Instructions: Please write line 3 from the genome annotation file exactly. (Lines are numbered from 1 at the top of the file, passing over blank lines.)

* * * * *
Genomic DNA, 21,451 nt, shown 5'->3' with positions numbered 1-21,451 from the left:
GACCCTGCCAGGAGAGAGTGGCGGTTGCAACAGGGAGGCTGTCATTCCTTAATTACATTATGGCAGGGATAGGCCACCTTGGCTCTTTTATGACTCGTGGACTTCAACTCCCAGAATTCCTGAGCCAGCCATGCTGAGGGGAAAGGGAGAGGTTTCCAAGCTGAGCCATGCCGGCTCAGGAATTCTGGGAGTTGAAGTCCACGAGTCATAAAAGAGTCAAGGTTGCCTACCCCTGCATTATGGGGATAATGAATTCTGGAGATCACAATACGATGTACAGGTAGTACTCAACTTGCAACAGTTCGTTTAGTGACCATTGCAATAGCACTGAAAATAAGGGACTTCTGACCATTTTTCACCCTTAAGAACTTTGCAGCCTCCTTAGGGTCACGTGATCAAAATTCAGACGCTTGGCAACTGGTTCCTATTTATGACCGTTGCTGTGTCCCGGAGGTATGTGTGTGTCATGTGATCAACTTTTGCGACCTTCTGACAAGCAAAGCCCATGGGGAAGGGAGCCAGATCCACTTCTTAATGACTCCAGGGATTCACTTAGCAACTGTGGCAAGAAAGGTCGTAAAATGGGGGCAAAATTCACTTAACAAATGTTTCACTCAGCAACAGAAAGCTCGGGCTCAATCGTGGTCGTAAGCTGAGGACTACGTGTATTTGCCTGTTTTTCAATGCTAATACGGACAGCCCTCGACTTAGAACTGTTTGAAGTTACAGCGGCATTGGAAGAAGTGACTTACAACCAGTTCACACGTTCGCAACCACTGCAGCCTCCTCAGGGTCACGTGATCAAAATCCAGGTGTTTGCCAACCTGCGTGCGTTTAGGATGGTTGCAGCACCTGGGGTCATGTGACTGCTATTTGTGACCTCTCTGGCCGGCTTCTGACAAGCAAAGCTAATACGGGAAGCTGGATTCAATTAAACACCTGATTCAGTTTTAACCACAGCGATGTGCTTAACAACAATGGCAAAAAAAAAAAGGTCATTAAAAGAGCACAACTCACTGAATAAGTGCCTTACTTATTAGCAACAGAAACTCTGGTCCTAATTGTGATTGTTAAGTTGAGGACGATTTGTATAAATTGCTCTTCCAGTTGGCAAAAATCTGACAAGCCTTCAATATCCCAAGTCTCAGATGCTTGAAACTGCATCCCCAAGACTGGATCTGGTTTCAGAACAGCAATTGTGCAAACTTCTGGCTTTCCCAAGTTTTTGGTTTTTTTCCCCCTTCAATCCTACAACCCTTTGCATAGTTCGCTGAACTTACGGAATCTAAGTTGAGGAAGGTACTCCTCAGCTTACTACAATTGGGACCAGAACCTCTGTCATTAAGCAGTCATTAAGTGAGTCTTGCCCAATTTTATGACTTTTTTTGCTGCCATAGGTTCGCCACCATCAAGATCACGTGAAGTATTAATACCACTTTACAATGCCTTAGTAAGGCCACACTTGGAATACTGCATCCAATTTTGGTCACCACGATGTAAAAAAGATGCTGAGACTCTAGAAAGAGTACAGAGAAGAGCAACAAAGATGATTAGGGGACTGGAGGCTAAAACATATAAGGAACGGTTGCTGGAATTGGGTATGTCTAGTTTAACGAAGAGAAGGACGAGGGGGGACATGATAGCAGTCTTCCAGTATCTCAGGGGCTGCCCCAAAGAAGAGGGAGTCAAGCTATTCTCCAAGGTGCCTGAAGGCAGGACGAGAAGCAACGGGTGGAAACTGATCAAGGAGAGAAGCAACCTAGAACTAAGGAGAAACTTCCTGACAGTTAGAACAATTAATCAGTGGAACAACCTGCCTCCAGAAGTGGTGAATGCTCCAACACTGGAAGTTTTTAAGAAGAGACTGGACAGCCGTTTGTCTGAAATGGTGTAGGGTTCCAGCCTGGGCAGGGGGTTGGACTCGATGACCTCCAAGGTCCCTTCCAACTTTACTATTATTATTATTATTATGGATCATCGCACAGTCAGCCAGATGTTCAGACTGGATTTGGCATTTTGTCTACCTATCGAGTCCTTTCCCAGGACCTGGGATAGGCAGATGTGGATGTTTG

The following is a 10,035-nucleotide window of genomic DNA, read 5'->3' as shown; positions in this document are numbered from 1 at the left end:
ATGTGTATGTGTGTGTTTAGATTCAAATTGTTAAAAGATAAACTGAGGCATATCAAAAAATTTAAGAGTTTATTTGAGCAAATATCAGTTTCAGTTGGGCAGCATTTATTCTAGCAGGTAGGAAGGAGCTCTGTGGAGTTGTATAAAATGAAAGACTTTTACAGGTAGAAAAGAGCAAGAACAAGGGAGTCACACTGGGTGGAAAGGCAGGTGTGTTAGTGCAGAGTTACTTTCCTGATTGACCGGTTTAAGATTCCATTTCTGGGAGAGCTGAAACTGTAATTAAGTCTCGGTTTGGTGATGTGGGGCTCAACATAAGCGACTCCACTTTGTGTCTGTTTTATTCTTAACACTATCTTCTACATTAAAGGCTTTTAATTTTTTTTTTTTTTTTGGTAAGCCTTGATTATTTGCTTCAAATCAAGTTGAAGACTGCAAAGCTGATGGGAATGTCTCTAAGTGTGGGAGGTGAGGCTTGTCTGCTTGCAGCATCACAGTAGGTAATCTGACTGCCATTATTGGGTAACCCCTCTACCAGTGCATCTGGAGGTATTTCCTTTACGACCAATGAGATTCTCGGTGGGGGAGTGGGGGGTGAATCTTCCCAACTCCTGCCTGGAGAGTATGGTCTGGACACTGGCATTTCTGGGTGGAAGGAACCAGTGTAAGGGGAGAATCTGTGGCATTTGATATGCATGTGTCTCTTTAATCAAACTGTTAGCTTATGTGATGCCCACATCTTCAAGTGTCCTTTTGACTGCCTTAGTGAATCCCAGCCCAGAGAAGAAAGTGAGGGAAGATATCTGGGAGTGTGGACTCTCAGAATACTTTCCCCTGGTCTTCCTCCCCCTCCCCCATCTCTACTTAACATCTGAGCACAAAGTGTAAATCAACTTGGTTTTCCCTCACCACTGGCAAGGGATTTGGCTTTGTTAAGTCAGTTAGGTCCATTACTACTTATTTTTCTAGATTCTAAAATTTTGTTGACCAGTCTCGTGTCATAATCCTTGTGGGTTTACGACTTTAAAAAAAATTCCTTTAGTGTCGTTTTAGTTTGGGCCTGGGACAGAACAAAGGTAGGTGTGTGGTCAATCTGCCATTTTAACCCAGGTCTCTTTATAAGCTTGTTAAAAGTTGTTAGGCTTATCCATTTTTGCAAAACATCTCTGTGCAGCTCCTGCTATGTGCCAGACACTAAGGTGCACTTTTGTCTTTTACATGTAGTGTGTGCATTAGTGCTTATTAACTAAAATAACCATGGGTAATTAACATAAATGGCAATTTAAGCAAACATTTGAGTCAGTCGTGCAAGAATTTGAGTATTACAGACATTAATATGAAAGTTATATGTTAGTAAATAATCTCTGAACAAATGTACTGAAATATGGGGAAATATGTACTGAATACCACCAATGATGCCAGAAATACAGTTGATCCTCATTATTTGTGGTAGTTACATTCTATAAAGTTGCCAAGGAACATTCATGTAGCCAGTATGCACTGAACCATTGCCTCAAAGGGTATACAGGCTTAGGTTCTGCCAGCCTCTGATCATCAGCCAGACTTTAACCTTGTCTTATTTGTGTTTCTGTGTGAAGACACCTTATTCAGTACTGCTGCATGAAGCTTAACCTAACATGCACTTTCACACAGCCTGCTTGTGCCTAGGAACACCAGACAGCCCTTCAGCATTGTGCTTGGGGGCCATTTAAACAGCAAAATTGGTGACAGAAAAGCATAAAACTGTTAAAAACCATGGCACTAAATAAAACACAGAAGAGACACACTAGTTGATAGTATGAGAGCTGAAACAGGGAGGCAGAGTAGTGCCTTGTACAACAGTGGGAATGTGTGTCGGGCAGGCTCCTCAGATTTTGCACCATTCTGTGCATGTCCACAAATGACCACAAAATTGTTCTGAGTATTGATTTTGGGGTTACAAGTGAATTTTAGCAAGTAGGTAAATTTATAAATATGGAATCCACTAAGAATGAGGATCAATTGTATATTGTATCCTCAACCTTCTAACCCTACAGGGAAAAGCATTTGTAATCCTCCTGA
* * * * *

The following is a 10,035-nucleotide window of genomic DNA, read 5'->3' as shown; positions in this document are numbered from 1 at the left end: